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Today’s News - Monday, August 9, 2010

•   ArcSpace brings us eyefuls of SO-IL's "Pole Dance" at MoMA/P.S.1.

•   New Orleans Index five years later: "new evidence shows that greater New Orleans is emerging as a healthier, more resilient region," but "much work lies ahead."

•   An ambitious goal to build 80 classrooms throughout Haiti by September is well underway.

•   Moore muses about Astana, Kazakhstan: "It's a city of fable or dream...Except it's not quite so magical: it's also like a battery-operated plastic toy, all whirring noises and flashing colors" (and a slide show to prove it!).

•   In the UAE, some architectural wonders are turning out to be a burden for some businesses who work inside them.

•   An Armenian architect bemoans his country's inability to build good cities - without penalties for ignoring planning rules, hotels rise where parks should flourish.

•   Kamin x 2 - both from St. Louis and its "multitude of design pleasures"; as for the CityArchRiver2015 competition: it "looms as a test of our ability to make great but humane public places out of modest means."

•   Hawthorne finds a silver lining in the bad economy: the trajectory of gentrification is usually "entirely predictable - and more than a little depressing," but Downtown L.A.'s transformation from sleepy to energized is frozen "at a particularly appealing spot."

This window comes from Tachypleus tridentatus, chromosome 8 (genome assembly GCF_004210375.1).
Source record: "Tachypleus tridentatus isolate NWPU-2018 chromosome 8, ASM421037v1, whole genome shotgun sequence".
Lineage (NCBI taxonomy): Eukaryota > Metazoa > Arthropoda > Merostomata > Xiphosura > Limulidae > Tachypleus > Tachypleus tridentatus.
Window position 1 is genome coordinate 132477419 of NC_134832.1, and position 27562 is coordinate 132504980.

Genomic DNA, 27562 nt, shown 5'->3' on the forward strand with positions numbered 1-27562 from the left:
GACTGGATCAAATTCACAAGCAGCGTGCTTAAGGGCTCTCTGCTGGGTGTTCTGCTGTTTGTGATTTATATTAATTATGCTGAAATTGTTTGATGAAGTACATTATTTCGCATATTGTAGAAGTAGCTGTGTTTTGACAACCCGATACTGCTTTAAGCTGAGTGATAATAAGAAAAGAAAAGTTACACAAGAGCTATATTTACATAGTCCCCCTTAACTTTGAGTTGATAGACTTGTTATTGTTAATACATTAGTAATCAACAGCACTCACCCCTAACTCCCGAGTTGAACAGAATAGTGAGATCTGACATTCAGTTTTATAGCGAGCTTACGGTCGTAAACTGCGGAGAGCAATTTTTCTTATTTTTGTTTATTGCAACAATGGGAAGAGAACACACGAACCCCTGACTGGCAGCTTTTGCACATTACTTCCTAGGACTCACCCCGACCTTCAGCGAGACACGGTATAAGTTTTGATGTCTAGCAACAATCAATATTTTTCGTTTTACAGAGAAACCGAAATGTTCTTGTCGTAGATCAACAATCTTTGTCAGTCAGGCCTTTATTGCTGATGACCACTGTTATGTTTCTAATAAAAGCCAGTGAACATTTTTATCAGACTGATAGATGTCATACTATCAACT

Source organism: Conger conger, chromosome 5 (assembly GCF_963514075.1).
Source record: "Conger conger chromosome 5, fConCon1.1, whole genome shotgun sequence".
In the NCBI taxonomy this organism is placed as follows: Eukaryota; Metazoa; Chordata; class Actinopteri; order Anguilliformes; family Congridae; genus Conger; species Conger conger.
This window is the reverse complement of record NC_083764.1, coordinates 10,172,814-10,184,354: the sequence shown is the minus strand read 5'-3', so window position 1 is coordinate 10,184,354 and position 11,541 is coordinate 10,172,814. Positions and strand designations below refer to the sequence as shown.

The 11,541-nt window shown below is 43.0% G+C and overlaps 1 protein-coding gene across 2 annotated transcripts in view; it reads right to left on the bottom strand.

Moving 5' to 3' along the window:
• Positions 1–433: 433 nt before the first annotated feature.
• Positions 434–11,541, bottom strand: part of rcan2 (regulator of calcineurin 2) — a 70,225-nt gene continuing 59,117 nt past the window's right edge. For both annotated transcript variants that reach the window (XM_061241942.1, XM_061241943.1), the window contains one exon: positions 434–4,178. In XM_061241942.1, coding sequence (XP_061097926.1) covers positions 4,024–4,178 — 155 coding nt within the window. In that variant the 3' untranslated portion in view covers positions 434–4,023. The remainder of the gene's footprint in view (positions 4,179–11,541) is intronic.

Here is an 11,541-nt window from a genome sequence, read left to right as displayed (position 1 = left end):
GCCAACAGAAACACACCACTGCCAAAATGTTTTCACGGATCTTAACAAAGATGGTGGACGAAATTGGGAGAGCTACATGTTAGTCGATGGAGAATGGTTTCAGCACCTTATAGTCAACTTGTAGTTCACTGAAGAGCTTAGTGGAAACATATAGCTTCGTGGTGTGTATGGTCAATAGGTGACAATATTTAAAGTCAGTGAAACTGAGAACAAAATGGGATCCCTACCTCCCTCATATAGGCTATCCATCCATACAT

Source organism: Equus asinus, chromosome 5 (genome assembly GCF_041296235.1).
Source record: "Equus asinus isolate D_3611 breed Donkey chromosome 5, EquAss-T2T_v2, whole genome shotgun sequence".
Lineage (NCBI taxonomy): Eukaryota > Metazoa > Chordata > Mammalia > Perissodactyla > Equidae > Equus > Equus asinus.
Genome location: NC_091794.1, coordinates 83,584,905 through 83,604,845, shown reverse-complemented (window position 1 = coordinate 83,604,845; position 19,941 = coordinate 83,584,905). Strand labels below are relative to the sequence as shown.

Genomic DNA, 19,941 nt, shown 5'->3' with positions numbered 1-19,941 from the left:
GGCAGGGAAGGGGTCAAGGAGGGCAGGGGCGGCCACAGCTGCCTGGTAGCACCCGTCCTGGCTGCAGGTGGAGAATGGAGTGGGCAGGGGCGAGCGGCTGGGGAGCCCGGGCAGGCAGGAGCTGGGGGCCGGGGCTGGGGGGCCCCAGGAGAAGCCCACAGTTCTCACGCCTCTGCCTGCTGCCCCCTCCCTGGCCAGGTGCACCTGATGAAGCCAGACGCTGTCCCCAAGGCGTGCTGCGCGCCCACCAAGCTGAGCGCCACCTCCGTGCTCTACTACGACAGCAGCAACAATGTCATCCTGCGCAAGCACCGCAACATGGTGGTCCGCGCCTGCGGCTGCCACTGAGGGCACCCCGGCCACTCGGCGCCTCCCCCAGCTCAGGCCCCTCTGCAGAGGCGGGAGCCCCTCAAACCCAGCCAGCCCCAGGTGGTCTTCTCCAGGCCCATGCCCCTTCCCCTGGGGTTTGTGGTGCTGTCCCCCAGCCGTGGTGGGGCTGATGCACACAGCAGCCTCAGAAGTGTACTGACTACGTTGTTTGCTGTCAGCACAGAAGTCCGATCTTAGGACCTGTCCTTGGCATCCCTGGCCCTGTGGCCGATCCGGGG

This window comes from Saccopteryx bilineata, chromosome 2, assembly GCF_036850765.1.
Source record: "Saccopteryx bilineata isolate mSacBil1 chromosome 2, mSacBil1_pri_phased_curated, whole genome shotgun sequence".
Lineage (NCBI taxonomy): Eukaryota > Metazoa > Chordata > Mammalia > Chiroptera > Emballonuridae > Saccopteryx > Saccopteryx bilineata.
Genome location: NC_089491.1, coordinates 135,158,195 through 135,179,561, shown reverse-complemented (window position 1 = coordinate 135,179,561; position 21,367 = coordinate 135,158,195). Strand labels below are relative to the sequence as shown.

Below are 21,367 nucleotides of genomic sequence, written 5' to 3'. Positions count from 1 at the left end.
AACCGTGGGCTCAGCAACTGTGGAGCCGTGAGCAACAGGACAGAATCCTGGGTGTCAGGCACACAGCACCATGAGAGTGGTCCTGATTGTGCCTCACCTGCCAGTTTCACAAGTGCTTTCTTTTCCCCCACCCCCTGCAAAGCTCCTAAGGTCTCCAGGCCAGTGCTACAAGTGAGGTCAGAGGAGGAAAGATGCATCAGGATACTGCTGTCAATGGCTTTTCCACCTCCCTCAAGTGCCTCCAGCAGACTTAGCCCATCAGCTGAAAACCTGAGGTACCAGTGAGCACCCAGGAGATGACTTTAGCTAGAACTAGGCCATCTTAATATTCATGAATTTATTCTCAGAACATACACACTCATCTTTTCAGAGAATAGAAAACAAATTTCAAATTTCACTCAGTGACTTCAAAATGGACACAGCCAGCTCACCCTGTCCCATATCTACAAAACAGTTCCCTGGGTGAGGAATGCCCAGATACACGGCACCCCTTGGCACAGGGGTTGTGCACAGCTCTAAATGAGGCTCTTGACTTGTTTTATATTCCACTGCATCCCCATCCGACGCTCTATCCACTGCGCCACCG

•   An eyeful of Santa Monica Place makeover: it "swaps Gehry for airy," making it "a classy joint - at least by mall standards."

•   In Madison, WI, and Aspen, two Weese's could face the wrecking ball, but do they really deserve to die?

•   Pogrebin ponders the fate of formerly unknown Philip Johnson treasure trove of an archive - its formerly unknown owner (former partner Ahuja) hopes it will be bought en masse (aside from the goody sold to the V&A).

•   Hume on the sad state of cycling in Toronto: "bicycle policy is no policy at all," just "a hodge-podge of rules, regulations and lanes that probably make a bad situation worse."

•   Litt sees little to cheer in three "profoundly ho-hum options" of "snooze-worthy" designs for a major Cleveland bridge; bicycle lanes not included (don't expect to make a fortune selling postcards of the winner).

•   Great design for hospitals is still a hard sell, despite all the evidence that good design affects health and healing: "we still don't have any certainty that the design of hospitals is fundamentally changing in ways that respond to this knowledge."

•   Waikiki hotel owners consider harnessing deep-sea water to power air conditioning that "could substantially cut electricity costs and help the tourism industry market the resort area as a green destination."

•   The Yestermorrow Design/Build School in Vermont continues to innovate: teaching "architects how to build might not seem revolutionary, but it was - and still is - unusual."

•   We couldn't resist: a Dutch firm has big plans for all that plastic flotsam floating around the Pacific Ocean: Recycled Island would be 3,861 square miles of sustainable living space (better than ending up in gulls' guts).



  


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